We’re living in a world of medical advances the likes of which have never been seen before – prescription drugs, the capabilities of the hospital, and training/information is evolving and expanding at an (I’m happy to say) exponential rate.
However, with our expanding knowledge comes an increasing awareness in the side effects of most modern prescription medication, particularly carbidopa and levodopa, which are the two most common medications used to help those with Parkinson’s (sometimes they are taken together, and sometimes levodopa is taken by itself).
Listed in the link above are the possible side effects: uncontrolled muscle movements in your face (chewing, lip smacking, frowning, tongue movement, blinking or eye movement), worsening of tremors (uncontrolled shaking), severe or ongoing vomiting or diarrhea, confusion, hallucinations, unusual changes in mood or behavior, depression or suicidal thoughts, or severe nervous system reaction–very stiff (rigid) muscles, high fever, sweating, confusion, fast or uneven heartbeats, tremors, feeling like you might pass out.
If I were in this situation I’d be willing to risk the side effects – unless there was a better option out there. Thankfully, there may be something you can do that’s better than the two drugs I’ve listed above. We’ll go through the disease itself, what it’s characterized by, what it’s stages are, if CBD can really help, and more. Let us begin!
What Is Parkinson’s?
Parkinson’s, in essence, is a diagnosis that’s given when a person is experiencing a group of motor system disorders. These happen because of the loss of dopamine-producing brain cells (source), which just so happens to be in the same general area as the CB1 receptors (a clue, perhaps?).
The disease usually begins showing noticeable signs around the age of 60, although some symptoms can be noticed several years beforehand.
The loss of cells in the substantia nigra is a large part of Parkinson’s; it results in a lack of dopamine in the mid-brain region, which in turn results in a loss of motor control as well as a risk of increased activity in dopamine-related activities, which I will explain in greater detail below.
How Is It Caused?
We don’t know. We’ve found some particular genetic factors that may be associated in one form or another, and we’ve found that exposure to various environmental factors increase the risk of developing PD, but we’re yet to prove anything beyond a shadow of a doubt.
It’s worth mentioning that increased exposure to pesticides have been suspected more-so than other environmental factors. However, it seems like most of these cases have been found to be farmers and people who live in rural areas, so I doubt eating an apple protected with pesticide now and again will lead you to contracting Parkinson’s disease.
Interestingly, there seems to be a (quite small) increase in risk for those who have never smoked cigarettes and those who have never had any caffeinated beverages. I’m not saying we should take up tobacco and coffee like there’s no tomorrow, but we definitely think that smoking tobacco and drinking caffeine leads to a smaller risk than in those who don’t.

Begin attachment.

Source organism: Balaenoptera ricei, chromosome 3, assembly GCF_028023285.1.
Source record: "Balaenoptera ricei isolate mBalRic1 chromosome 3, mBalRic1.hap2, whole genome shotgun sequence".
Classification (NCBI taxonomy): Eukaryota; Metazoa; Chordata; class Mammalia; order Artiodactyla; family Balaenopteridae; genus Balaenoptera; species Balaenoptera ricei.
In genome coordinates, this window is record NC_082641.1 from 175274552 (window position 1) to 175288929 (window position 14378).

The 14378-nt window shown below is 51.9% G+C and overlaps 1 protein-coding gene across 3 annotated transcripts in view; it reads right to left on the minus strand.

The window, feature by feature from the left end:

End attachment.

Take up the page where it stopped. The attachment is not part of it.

What Are The Symptoms?
Loss of Motor Control
The most noticeable symptom is the progressive loss of motor function. A person with Parkinson’s is more likely to experience slowness, stiffness, and resting tremors in their muscles, and these symptoms are usually how the doctor diagnoses Parkinson’s since they’re quite easy to notice.
A resting tremor is an involuntary muscle twitching that only appears when the person is relaxing said muscle, and disappears when they begin to consciously use it.
These symptoms can vary in intensity; one person may experience slow muscle movement that’s barely noticeable, and another can experience slow muscle movement that makes it difficult to perform even the most basic of tasks. It’s possible for all three of the symptoms to be present, but slowness is always present according to the source I’ve listed above.
Someone with Parkinson’s is probably going to walk like the man who’s featured in the image below:
This stiffness of posture is a characteristic of the loss of motor control, and it’s a very noticeable sign. It’s possible that someone with this body posture could have obtained it through other means, so usually it’s taken at face value unless the person also exhibits other signs such as muscle tremors.
These symptoms are some of the first to appear, and they generally start out very mild and progressively worsen over time:
- Executive Dysfunction, which can point to difficulties with planning, cognitive flexibility (including fluid intelligence, which includes abstract thinking), memory, and control of attention.
- Cognitive Dysfunction, which include slower-than-usual cognitive processing, impaired perception, and impaired measurement of time.
- An increase in activities that activate the dopamine receptors, such as gambling, binge eating, compulsive shopping, or whatever is generally found to be enjoyable.
- Depression, apathy, and anxiety. Without the normal amounts of dopamine it’s very easy to become depressed, and this is something that CBD can potentially help with as I explain below.
In addition to these, hallucinations or delusions appear in approximately half of all people with Parkinson’s. They vary in intensity and type; some might experience fleeting sensations of something passing behind them while some experience full blown visual and auditory hallucinations (source).
Sleep disorders are common, and REM behavior disorder is one of the earliest signs that can be detected. It’s very possible to have a disrupted sleeping pattern.
The autonomic nervous system is usually altered, which can produce low blood pressure, erectile dysfunction in men; decreased libido or pain in women, problems urinating, constipation, oily skin, excessive sweating, and more. Some of these symptoms appear long before the motor symptoms, even though most of the time they’re so small that they’re almost completely unnoticeable.
What Are The Different Stages?
There are five clinically recognized stages of Parkinson’s when we’re looking at the unified Parkinson’s disease rating scale (UPDRS). The UPDRS is the most widely accepted scale to measure the different stages, and the guidelines look like this: